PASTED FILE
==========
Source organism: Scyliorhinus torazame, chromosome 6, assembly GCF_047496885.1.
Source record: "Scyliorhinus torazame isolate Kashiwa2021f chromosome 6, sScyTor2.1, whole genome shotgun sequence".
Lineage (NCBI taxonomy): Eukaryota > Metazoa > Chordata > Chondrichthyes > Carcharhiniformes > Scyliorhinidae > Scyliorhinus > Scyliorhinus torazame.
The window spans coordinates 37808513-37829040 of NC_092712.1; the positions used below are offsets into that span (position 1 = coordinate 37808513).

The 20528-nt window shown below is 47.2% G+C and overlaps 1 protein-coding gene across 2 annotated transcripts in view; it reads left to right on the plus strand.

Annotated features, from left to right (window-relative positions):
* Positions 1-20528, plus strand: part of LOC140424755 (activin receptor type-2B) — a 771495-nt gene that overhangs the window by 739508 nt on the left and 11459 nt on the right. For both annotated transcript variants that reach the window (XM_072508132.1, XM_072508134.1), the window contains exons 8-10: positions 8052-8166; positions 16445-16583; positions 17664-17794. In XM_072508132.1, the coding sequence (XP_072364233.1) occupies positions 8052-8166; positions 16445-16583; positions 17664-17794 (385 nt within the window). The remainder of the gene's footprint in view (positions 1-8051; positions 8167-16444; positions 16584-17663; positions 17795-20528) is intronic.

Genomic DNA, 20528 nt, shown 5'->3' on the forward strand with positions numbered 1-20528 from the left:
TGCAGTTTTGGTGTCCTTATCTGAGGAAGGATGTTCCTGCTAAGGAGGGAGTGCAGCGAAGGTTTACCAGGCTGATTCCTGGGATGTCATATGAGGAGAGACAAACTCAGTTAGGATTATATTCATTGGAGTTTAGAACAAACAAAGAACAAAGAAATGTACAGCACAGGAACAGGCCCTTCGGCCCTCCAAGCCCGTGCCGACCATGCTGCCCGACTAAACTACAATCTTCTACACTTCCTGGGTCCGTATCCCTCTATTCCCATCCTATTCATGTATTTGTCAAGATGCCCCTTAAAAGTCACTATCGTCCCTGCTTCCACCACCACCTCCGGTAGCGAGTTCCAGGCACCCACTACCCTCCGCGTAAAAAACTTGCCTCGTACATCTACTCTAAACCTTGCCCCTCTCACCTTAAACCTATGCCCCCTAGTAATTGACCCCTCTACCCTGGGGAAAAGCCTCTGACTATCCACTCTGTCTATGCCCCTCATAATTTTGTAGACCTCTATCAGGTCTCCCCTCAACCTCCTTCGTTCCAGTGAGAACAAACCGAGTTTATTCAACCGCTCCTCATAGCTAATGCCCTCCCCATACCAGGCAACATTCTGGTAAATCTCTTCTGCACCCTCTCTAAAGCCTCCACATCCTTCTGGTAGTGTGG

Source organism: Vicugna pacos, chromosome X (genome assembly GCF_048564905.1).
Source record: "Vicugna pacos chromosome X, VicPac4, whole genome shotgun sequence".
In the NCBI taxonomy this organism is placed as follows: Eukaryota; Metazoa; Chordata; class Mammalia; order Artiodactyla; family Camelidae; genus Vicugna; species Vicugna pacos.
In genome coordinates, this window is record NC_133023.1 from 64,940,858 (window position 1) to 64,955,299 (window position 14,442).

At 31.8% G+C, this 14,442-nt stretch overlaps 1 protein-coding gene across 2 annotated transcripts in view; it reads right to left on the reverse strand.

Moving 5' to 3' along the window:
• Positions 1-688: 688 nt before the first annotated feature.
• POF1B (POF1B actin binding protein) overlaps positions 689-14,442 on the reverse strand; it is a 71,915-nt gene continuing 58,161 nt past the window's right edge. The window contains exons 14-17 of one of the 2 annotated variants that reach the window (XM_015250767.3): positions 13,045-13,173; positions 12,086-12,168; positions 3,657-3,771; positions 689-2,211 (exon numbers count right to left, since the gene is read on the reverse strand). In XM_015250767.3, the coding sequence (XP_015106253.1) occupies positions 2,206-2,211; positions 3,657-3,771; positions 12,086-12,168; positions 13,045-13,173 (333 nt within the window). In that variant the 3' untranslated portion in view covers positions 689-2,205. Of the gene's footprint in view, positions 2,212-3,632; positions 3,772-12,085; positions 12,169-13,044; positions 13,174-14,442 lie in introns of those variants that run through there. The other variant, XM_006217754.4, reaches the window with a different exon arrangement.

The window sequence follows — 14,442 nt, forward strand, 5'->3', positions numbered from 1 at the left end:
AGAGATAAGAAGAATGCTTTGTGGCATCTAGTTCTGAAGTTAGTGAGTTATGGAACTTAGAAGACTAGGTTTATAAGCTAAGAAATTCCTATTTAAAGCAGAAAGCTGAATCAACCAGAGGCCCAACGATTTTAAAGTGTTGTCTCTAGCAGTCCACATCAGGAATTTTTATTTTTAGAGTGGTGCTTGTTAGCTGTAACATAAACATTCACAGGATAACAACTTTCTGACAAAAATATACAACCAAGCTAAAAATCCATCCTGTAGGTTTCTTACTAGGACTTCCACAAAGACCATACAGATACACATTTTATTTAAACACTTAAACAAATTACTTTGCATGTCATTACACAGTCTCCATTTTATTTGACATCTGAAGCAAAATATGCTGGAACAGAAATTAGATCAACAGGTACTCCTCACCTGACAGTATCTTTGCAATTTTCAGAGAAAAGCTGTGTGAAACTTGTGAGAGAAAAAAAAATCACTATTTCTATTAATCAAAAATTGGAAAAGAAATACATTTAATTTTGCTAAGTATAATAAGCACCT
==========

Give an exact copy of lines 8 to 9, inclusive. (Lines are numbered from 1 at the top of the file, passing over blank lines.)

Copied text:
Genomic DNA, 20528 nt, shown 5'->3' on the forward strand with positions numbered 1-20528 from the left:
TGCAGTTTTGGTGTCCTTATCTGAGGAAGGATGTTCCTGCTAAGGAGGGAGTGCAGCGAAGGTTTACCAGGCTGATTCCTGGGATGTCATATGAGGAGAGACAAACTCAGTTAGGATTATATTCATTGGAGTTTAGAACAAACAAAGAACAAAGAAATGTACAGCACAGGAACAGGCCCTTCGGCCCTCCAAGCCCGTGCCGACCATGCTGCCCGACTAAACTACAATCTTCTACACTTCCTGGGTCCGTATCCCTCTATTCCCATCCTATTCATGTATTTGTCAAGATGCCCCTTAAAAGTCACTATCGTCCCTGCTTCCACCACCACCTCCGGTAGCGAGTTCCAGGCACCCACTACCCTCCGCGTAAAAAACTTGCCTCGTACATCTACTCTAAACCTTGCCCCTCTCACCTTAAACCTATGCCCCCTAGTAATTGACCCCTCTACCCTGGGGAAAAGCCTCTGACTATCCACTCTGTCTATGCCCCTCATAATTTTGTAGACCTCTATCAGGTCTCCCCTCAACCTCCTTCGTTCCAGTGAGAACAAACCGAGTTTATTCAACCGCTCCTCATAGCTAATGCCCTCCCCATACCAGGCAACATTCTGGTAAATCTCTTCTGCACCCTCTCTAAAGCCTCCACATCCTTCTGGTAGTGTGG